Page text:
The Winter Biannual Bibliathon

The Winter Biannual Bibliathon

I have decided to take part in the Winter Biannual Bibliathon being hosted on YouTube. It is a seven day read-a-thon (Sunday 3rd January – Saturday 9th January) that consists of a series of reading and video challenges. I will just be doing the reading challenges and plan to post daily about my progress.

The Challenges

  1. Read the group book – Soundless by Richelle Mead
  2. Read a book that has been on your shelf for over a year
  3. Read a book with more than 300 pages
  4. Read a book from your favourite genre
  5. Reread a book from a favourite series
  6. Judge a book by its cover
  7. Read a book that has been recommended to you more than once

I thought these challenges looked fun and were easily doable and so I set to the exciting challenge of picking out my books.


The list of challenges leaves quite a bit of flexibility in the books you can choose and also in the number of books you read. I have picked a total of six books as a few of them are over 300 pages.  Here they are:

Soundless by Richelle Mead

soundlessThis the group book chosen for this read-a-thon. It’s one that I have heard a lot about and am looking forward to reading. It’s set in a Chinese mountain village  where everyone is deaf and so they all communicate visually. One day, the villages start to go blind and their food deliveries become smaller and smaller. One girl, however, starts to regain her hearing and it is up to her to find out what is happening and save her village.

I am particularly looking forward to the historical and folklore aspects of this novel. I’m very excited to get begin.

The Rook by Daniel O’Malley

I have chosen this book for the ‘judge a book by its cover’ challenge. This was a pretty exciting one to pick a book for as it meant I could go shopping. I hopped on my bike to go to my local American Book  Center and went directly to the Fantasy / Sci-Fi section. I had a good browse until this cover jumped out at me. I love the cover art – I’m a sucker for a white/black/red cover – it looks so exciting and magical. It was the tag line that sold it me though – ‘WELCOME TO MI5 … FOR WIZARDS’. I love spies, mystery and magic so this book was a no-brainer. Conveniently, it also fills the ‘longer than 300 pages’ requirement. I really enjoy going blindly into a story and cannot wait to dig in.

Artemis Fowl and the Arctic Incident by Eoin Colfer

arcticincidentHarry Potter aside, The Artemis Fowl series is my childhood favourite and I have decided to read the second book for the ‘reread a book from a favourite series’ challenge. Eoin Colfer combines magic, crime, science and good old police work into a thrilling and remarkable series of books. I read first one when I was twelve, it was the first (and by no means last) time I stayed up all night reading. This is the series that really got me into reading and has stayed with me through many rereads over the years. I’m looking forward to luxuriating in this series once more.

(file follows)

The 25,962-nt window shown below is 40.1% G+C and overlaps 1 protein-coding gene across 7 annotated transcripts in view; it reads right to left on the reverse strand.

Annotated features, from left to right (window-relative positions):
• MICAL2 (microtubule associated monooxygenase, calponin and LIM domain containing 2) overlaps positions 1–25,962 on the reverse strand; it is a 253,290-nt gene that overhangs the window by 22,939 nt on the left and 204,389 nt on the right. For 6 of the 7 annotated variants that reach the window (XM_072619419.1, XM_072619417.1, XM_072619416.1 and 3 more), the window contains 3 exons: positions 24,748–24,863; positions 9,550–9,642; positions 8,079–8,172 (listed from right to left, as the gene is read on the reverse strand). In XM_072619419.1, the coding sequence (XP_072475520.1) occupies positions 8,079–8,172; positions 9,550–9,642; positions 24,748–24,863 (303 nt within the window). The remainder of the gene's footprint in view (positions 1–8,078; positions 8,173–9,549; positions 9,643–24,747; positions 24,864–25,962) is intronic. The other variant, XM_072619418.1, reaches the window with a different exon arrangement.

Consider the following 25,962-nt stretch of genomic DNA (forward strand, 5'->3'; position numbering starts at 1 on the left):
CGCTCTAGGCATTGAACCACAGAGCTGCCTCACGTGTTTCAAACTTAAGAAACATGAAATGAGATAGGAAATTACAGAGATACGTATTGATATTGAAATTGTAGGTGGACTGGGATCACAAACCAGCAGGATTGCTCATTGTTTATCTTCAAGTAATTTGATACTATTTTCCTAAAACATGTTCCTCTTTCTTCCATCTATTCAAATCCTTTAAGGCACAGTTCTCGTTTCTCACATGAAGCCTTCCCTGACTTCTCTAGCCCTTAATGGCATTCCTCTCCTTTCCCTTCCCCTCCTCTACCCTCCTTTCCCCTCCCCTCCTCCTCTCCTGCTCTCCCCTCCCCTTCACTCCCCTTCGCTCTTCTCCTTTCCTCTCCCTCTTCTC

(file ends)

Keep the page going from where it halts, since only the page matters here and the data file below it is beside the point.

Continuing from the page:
Guards! Guards! by Terry Pratchett

guardsguardsThis is my first Terry Pratchett book ever. (Shocking, right?) I have somehow managed to avoid Pratchett’s Discworld and all the fantastic adventure contained within. I will be reading Guards! Guards!  for the ‘recommended more than once’ challenge. I have had so many people tell me to read this book (and other Discworld novels) , my dad chief among them. I am using this opportunity bite the bullet and head first into this completely foreign world. At 344 pages, this book also qualifies for the ‘more than 300 pages’ challenge. Pratchett truly is an unknown to me and I’m glad of the  chance to rectify this.

The Invasion of the Tearling by Erika Johansen

invasionofthetearlingI have chosen this book for the ‘favourite genre’ challenge. Fantasy. I realise that every book on this list falls in to this genre but, when I picked it, I was really just looking for an excuse to read it. It is the second book in its series, I positively flew through The Queen of the Tearling and hope for a similar reading experience for this one. The series is set in our future but with a regressed society. It is a very political fantasy with plenty fighting and travelling and a hint of magic.  I have previously reviewed The Queen of the Tearling which you can read here if you are interested.

The Seal of the Worm by Adrian Tchaikovsky

sealofthewormThis is the last of my chosen books and fills the requirement for the ‘sitting on your shelf for over a year’ challenge. It is the 10th book in the brilliant Shadows of the Apt series by Adrian Tchaikovsky, explaining its long shelf life (I have only just finished book 9). It is a remarkable series about a world at war. Each race has the traits of a specific insect, giving us beetle, wasp and ant kinden to name a few. The series follows several characters and masterfully switches POV. I’m very much looking forward to finally completing this series but may not quite manage it in the time limit of the Winter Biannual Bibliathon as it is clocks in a whopping 614 pages.

So there we have it! This is my first read-a-thon and I am excited to get straight into it on Sunday. I will be blogging everyday about my progress and hope I can complete all the challenges on time.

Keep reading,



4 thoughts on “The Winter Biannual Bibliathon

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